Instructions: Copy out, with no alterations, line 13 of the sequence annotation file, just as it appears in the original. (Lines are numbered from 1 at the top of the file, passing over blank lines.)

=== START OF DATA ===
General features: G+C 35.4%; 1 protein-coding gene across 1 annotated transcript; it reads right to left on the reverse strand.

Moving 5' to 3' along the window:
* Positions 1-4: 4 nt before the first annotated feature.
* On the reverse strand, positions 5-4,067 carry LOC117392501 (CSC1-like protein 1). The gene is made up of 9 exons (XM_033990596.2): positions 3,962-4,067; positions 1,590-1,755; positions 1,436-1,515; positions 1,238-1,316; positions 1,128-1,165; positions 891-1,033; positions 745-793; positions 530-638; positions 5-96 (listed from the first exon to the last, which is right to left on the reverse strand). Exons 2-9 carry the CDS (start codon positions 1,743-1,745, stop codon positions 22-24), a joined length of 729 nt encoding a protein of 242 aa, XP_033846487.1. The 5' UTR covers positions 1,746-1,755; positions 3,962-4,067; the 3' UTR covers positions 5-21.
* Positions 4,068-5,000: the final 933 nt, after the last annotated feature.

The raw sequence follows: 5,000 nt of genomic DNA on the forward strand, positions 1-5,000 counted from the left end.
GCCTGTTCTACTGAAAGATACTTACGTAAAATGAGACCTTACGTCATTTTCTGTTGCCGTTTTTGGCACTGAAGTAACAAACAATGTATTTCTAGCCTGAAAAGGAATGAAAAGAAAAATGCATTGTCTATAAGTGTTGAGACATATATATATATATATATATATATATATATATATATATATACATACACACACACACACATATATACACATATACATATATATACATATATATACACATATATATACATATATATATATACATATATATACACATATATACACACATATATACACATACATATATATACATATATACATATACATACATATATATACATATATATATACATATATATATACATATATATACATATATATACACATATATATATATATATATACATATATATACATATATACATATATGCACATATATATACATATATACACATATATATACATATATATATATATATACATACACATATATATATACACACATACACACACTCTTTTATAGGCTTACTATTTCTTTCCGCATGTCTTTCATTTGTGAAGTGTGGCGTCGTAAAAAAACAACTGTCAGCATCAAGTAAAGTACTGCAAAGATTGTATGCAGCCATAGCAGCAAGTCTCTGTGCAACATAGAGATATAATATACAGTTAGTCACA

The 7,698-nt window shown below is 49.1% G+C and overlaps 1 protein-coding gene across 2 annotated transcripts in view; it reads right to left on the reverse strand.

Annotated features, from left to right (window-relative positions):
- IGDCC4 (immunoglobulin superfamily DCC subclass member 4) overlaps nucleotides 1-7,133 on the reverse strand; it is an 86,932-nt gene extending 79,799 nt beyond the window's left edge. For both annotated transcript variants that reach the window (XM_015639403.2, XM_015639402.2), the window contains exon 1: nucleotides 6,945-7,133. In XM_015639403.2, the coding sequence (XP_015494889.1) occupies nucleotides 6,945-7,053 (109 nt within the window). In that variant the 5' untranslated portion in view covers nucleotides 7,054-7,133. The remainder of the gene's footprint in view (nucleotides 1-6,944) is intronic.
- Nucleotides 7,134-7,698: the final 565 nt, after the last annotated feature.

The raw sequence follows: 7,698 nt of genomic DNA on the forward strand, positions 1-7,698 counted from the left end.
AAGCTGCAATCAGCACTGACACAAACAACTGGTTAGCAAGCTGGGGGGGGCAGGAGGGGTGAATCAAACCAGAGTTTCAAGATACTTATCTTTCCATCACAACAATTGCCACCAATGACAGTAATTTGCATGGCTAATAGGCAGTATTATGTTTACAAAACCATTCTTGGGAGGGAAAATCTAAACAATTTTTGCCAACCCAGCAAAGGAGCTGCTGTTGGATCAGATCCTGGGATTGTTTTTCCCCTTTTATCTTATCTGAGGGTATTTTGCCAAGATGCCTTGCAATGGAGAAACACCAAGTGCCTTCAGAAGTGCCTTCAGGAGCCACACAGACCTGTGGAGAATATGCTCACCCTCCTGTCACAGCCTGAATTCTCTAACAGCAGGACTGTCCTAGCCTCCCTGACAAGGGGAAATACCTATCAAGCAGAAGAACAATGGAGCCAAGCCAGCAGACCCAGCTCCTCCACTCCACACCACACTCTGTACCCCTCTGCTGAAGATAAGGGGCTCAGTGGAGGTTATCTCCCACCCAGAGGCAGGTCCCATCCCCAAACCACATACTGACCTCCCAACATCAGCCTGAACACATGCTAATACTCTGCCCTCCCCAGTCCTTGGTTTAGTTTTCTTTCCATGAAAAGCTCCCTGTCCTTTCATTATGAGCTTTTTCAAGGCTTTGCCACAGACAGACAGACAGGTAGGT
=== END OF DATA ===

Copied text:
AAGCTGCAATCAGCACTGACACAAACAACTGGTTAGCAAGCTGGGGGGGGCAGGAGGGGTGAATCAAACCAGAGTTTCAAGATACTTATCTTTCCATCACAACAATTGCCACCAATGACAGTAATTTGCATGGCTAATAGGCAGTATTATGTTTACAAAACCATTCTTGGGAGGGAAAATCTAAACAATTTTTGCCAACCCAGCAAAGGAGCTGCTGTTGGATCAGATCCTGGGATTGTTTTTCCCCTTTTATCTTATCTGAGGGTATTTTGCCAAGATGCCTTGCAATGGAGAAACACCAAGTGCCTTCAGAAGTGCCTTCAGGAGCCACACAGACCTGTGGAGAATATGCTCACCCTCCTGTCACAGCCTGAATTCTCTAACAGCAGGACTGTCCTAGCCTCCCTGACAAGGGGAAATACCTATCAAGCAGAAGAACAATGGAGCCAAGCCAGCAGACCCAGCTCCTCCACTCCACACCACACTCTGTACCCCTCTGCTGAAGATAAGGGGCTCAGTGGAGGTTATCTCCCACCCAGAGGCAGGTCCCATCCCCAAACCACATACTGACCTCCCAACATCAGCCTGAACACATGCTAATACTCTGCCCTCCCCAGTCCTTGGTTTAGTTTTCTTTCCATGAAAAGCTCCCTGTCCTTTCATTATGAGCTTTTTCAAGGCTTTGCCACAGACAGACAGACAGGTAGGT